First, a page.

Archives For beauty

Ours is a largely youth-obsessed, beauty-conscious culture. We need
look no farther than the grocery store to know this so. Cosmopolitan constantly proclaims, with a picture of a young, beautiful person on its cover, how to have the best sex ever. Us, Self, Vogue, GQ, and People follow suite: images are almost always of young, attractive,
toned, in-shape people.

As if our lives would somehow be incomplete if we did not know that
Kristen Stewart cheated on Rob Pattinson. Apparently, such knowledge
sells magazines. Or something.

People even has annual feature proclaiming the “Sexiest Man Alive.”
That it’s an annual occurrence highlights the fleeting nature of beauty, and the fickle tastes of the populace. One year, it’s Ryan Gosling; another, Brad Pitt. Or George Clooney.

All handsome men, to be sure.

You know who would never grace the cover of People as a sexy man?


That’s right, God the Son, Second Person of the Trinity–the One Who made the Brad Pitts, Goslings, Clooneys, et al.

You know why?


Because He was ugly. That’s right: Jesus was not a “looker.” In Isaiah, it says that he “had no form, or comeliness.” In other words, He was not good looking. Was not possessed of a physical charisma. Which means that it was not His looks that attracted people to Him.

It was something else.

It was His strength of character, His moral authority, and yes the wonders He performed. He backed up His teaching with signs: turned the water into wine, fed the five thousand, opened the eyes of the blind…

Set the captives free.

Yet, none of this was enough to endear Him to the leaders of His day, who–as you know–called for His crucifixion. They denigrated His apparent lack of learning, and His city of origin (“Can any good thing come from Nazareth?”). And they wanted His head–because He threatened their power base.

This ugly man from Nazareth.

He would, as His followers are, be just as misunderstood today. And the last place you would hear of him would be in the pages of some beauty-obsessed magazine. You certainly would not see His visage gracing the cover of People, GQ, Vogue, Us, et cetera.

Because grace, like Jesus, is not sexy. Rather, it is scandal that sells, or that which titillates us. Revenge, by this world’s measure, is sexy. Forgiveness, however, is not.

Jesus was not the sexiest man alive, nor did He come to titillate, but instead to give sight to the blind, raise the dead, sets hearts free, and forgive.

And that’s enough for me.

How about you? What draws you to Jesus?

Call me a Luddite. Call me anti-science. Call me whatever you want–I don’t care.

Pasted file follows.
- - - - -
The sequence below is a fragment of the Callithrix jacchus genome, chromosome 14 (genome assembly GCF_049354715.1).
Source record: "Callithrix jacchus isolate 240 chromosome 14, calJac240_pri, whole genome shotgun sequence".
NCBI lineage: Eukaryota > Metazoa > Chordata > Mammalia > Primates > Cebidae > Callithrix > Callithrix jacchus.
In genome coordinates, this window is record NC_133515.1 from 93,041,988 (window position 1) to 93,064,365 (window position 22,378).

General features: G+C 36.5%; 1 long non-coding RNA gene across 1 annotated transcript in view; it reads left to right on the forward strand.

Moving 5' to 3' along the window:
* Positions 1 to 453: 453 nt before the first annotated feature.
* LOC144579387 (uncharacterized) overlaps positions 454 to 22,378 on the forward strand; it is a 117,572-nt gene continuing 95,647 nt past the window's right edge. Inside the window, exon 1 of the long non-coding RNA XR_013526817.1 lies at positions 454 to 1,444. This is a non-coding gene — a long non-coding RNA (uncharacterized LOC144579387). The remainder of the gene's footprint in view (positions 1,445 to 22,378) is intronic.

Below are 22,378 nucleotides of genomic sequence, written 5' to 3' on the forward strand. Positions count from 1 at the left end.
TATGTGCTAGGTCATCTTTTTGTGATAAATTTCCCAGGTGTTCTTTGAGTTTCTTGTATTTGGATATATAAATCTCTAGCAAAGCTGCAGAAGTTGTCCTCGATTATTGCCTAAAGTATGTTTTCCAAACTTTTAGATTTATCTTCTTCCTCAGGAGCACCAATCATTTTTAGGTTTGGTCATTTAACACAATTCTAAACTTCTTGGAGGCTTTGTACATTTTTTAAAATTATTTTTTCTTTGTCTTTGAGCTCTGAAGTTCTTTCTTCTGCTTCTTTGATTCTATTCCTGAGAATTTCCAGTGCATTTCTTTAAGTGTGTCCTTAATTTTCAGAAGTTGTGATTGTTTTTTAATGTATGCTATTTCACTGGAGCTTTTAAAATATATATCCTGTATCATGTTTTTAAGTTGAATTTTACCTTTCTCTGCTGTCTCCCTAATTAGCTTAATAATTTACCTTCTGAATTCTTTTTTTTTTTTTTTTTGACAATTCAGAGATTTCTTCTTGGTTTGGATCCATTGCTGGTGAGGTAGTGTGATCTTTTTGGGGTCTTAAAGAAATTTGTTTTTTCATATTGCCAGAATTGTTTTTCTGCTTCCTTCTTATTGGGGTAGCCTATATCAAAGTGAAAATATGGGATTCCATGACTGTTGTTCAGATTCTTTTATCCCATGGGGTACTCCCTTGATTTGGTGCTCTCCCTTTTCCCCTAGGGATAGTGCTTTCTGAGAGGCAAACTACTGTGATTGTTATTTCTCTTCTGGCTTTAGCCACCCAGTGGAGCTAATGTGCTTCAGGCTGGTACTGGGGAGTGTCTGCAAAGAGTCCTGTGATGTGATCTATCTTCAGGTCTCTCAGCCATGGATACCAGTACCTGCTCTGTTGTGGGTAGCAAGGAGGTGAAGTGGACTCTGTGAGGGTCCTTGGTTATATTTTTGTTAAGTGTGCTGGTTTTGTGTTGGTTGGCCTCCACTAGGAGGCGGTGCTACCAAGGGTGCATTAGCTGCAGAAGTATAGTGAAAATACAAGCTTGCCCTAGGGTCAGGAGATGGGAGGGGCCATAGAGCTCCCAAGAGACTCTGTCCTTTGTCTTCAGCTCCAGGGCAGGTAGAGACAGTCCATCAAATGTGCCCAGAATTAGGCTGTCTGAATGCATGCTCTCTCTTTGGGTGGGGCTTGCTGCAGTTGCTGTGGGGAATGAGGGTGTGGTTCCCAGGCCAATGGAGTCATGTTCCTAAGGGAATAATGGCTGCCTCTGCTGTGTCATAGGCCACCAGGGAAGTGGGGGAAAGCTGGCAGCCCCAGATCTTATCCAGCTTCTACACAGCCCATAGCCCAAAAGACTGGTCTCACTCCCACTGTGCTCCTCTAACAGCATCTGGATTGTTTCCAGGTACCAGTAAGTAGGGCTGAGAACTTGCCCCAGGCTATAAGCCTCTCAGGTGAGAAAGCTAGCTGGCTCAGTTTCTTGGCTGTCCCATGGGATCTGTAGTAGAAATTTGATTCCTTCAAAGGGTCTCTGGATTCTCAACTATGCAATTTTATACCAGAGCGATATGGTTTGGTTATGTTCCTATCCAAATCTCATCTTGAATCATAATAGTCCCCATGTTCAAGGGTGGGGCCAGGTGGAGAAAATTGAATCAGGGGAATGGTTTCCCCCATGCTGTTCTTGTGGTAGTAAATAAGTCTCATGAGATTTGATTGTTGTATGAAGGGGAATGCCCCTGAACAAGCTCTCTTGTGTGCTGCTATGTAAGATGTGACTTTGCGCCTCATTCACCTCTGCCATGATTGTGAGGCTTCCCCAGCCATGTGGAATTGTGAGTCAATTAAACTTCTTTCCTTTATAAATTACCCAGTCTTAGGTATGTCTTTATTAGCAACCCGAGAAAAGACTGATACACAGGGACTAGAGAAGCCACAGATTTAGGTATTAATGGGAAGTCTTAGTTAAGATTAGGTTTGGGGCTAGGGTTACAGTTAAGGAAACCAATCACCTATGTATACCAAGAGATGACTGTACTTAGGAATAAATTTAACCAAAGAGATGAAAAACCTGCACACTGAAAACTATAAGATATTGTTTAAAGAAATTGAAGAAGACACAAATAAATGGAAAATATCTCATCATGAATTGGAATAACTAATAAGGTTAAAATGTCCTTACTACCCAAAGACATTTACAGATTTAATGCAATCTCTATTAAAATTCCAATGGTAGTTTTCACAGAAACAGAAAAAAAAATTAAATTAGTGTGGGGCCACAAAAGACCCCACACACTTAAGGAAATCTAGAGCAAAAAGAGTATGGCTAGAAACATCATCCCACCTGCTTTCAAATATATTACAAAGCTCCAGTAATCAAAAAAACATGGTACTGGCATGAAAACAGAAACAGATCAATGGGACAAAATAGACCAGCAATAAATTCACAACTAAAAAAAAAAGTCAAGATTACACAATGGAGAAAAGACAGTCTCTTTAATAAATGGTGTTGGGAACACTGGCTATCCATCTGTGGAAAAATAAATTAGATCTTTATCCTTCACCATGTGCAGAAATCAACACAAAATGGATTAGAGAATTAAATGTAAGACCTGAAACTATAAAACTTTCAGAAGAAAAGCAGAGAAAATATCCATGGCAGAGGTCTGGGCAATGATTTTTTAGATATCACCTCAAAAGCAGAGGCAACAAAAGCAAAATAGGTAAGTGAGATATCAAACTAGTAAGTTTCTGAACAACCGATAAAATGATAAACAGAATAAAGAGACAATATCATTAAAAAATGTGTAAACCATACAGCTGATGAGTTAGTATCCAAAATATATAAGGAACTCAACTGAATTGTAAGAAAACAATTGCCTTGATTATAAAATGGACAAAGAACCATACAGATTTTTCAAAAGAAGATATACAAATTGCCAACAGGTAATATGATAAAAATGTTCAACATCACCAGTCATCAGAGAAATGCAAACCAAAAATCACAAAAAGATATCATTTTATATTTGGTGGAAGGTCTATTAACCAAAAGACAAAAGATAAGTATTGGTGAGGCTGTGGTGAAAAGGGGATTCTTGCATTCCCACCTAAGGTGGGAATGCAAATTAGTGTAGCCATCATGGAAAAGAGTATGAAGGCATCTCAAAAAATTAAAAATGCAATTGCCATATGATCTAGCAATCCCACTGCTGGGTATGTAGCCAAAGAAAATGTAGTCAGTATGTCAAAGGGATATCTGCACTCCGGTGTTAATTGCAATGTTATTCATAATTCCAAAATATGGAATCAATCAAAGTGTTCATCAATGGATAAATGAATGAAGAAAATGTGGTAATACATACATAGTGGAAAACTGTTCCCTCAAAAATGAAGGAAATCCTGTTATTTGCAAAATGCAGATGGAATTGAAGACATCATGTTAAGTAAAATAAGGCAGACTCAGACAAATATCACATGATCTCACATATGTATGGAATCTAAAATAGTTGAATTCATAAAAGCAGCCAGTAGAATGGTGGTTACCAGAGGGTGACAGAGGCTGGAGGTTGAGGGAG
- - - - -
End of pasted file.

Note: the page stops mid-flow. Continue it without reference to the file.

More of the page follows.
All of which is prelude to this confession:

I don’t find the theory of evolution to be a tenable solution to this conundrum:

20120507-055036.jpg Why is beauty? What purpose does it serve?

Specifically, why is there such stunning beauty in the world? And why can’t science answer that question?

Don’t get me wrong: I’m not anti-science. In the taking of supplemental thyroid hormone, I benefit daily from the advances of science. But to me, science doesn’t answer the big questions, the “why” questions. Sure, it answers many of the “how” questions, but it delves more into process than purpose. And I think that we often lose sight of the forest…

You may say that’s not its purpose. That’s fine. I am however very much interested in purpose.

As such, what purpose does beauty serve in an evolutionary paradigm? (Oh, I know of pair-bonding, attractiveness in a mate, etc.). What I mean is: what purpose does all the random beauty we see on such stunning display serve? Evolution–mindless, cold, utilitarian, avowedly purposeless–discards the unnecessary in favor of the fittest. It is nothing if not efficient.

I’ve heard there are more efficient ways of reaching Machu Pichu, too–but what is that destination without the journey over the Inca Trail? In this way, evolution is all destination, and no journey. It’s all about the end, not the means. (I’m here speaking philosophically–metaphorically–of course–not in the concrete language of science).

(Listen: I have no problem with an “old Earth”–make it as old as you want to: it’s still not old enough. I don’t even have a problem with animal death before the Fall–because animals, while possibly having souls, don’t have spirits, and thus there is no “plan of salvation” for them).

Nota bene: I am a Christian. I make no apologies for that, nor will I make apology for the Christian faith. I’m not trying here to defend anything other than my own thoughts.

Note well, however, that I am very sorry for the excesses, and abuses, done in the name of Christ. If you have been hurt by someone who stood in the place of God, someone who misrepresented him, I am truly sorry. Please forgive us. Please forgive me. For I have certainly misrepresented him a time, or two (or three, or four).

But I digress…

What purpose, for instance, does all of the exotic beauty awaiting us at the bottom of the sea serve? Unless it was put there by a “capricious” creator, waiting to be found. To me, it is this seeming randomness seen in the creation that points to a reality, a paradigm, beyond our senses.

I think God delights in our exploring, in our discovering.

The world–the very universe–is full of artistic flourishes that serve no other purpose than to stun us with their beauty. It is these touches that, for me, point to something beyond what the eye can see.

As the artist knows: in any work there is nothing left to chance. When I look out the window, step out the door, I see the fingerprints of God everywhere.

Put another way: believing is seeing.

The world didn’t have to be beautiful.

What do you say? Does evolution do it for you? Does it have sufficient explanatory power–the weight of “emeth”–does it ring true for you? Sound off in the comments: